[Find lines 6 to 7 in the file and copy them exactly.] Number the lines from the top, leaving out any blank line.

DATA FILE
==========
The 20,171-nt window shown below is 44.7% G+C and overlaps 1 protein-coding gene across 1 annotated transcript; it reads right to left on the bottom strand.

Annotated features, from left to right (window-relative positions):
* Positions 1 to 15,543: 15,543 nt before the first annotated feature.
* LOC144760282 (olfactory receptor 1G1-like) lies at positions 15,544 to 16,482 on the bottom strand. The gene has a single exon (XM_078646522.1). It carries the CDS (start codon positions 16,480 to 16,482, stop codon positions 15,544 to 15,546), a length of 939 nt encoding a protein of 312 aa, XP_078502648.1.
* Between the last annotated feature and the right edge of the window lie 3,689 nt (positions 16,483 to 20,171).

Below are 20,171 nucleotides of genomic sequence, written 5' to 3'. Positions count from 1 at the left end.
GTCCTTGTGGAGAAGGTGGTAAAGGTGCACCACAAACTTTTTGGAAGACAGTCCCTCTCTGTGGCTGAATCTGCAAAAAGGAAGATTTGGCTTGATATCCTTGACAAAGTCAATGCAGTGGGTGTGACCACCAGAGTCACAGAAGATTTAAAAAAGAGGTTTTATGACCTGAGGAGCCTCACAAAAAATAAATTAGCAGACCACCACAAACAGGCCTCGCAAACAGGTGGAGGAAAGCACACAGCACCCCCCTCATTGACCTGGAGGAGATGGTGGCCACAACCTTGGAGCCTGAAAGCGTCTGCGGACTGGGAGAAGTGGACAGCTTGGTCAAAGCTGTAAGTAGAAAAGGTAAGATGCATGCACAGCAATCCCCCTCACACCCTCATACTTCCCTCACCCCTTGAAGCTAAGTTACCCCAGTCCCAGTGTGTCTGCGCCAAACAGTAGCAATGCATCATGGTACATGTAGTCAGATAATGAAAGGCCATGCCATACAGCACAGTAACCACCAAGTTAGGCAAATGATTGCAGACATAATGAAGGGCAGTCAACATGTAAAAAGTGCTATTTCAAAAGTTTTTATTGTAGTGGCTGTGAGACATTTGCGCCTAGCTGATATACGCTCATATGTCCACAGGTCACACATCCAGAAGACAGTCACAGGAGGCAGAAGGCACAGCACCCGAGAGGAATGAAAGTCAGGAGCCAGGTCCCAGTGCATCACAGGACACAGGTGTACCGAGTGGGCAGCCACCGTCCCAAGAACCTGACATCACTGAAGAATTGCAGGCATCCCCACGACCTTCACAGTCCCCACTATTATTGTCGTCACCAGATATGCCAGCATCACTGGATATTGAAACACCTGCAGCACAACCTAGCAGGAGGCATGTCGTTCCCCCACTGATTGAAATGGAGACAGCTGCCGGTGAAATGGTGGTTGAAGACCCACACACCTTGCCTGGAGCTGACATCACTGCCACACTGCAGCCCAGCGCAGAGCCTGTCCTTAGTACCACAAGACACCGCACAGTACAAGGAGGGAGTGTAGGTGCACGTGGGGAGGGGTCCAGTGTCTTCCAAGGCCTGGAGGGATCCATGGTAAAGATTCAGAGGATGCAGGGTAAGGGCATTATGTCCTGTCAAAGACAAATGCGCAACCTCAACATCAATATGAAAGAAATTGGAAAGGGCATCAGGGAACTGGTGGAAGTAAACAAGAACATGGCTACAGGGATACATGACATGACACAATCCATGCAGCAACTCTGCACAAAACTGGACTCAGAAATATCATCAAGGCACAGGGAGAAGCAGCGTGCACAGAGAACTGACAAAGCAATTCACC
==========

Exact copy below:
Below are 20,171 nucleotides of genomic sequence, written 5' to 3'. Positions count from 1 at the left end.
GTCCTTGTGGAGAAGGTGGTAAAGGTGCACCACAAACTTTTTGGAAGACAGTCCCTCTCTGTGGCTGAATCTGCAAAAAGGAAGATTTGGCTTGATATCCTTGACAAAGTCAATGCAGTGGGTGTGACCACCAGAGTCACAGAAGATTTAAAAAAGAGGTTTTATGACCTGAGGAGCCTCACAAAAAATAAATTAGCAGACCACCACAAACAGGCCTCGCAAACAGGTGGAGGAAAGCACACAGCACCCCCCTCATTGACCTGGAGGAGATGGTGGCCACAACCTTGGAGCCTGAAAGCGTCTGCGGACTGGGAGAAGTGGACAGCTTGGTCAAAGCTGTAAGTAGAAAAGGTAAGATGCATGCACAGCAATCCCCCTCACACCCTCATACTTCCCTCACCCCTTGAAGCTAAGTTACCCCAGTCCCAGTGTGTCTGCGCCAAACAGTAGCAATGCATCATGGTACATGTAGTCAGATAATGAAAGGCCATGCCATACAGCACAGTAACCACCAAGTTAGGCAAATGATTGCAGACATAATGAAGGGCAGTCAACATGTAAAAAGTGCTATTTCAAAAGTTTTTATTGTAGTGGCTGTGAGACATTTGCGCCTAGCTGATATACGCTCATATGTCCACAGGTCACACATCCAGAAGACAGTCACAGGAGGCAGAAGGCACAGCACCCGAGAGGAATGAAAGTCAGGAGCCAGGTCCCAGTGCATCACAGGACACAGGTGTACCGAGTGGGCAGCCACCGTCCCAAGAACCTGACATCACTGAAGAATTGCAGGCATCCCCACGACCTTCACAGTCCCCACTATTATTGTCGTCACCAGATATGCCAGCATCACTGGATATTGAAACACCTGCAGCACAACCTAGCAGGAGGCATGTCGTTCCCCCACTGATTGAAATGGAGACAGCTGCCGGTGAAATGGTGGTTGAAGACCCACACACCTTGCCTGGAGCTGACATCACTGCCACACTGCAGCCCAGCGCAGAGCCTGTCCTTAGTACCACAAGACACCGCACAGTACAAGGAGGGAGTGTAGGTGCACGTGGGGAGGGGTCCAGTGTCTTCCAAGGCCTGGAGGGATCCATGGTAAAGATTCAGAGGATGCAGGGTAAGGGCATTATGTCCTGTCAAAGACAAATGCGCAACCTCAACATCAATATGAAAGAAATTGGAAAGGGCATCAGGGAACTGGTGGAAGTAAACAAGAACATGGCTACAGGGATACATGACATGACACAATCCATGCAGCAACTCTGCACAAAACTGGACTCAGAAATATCATCAAGGCACAGGGAGAAGCAGCGTGCACAGAGAACTGACAAAGCAATTCACC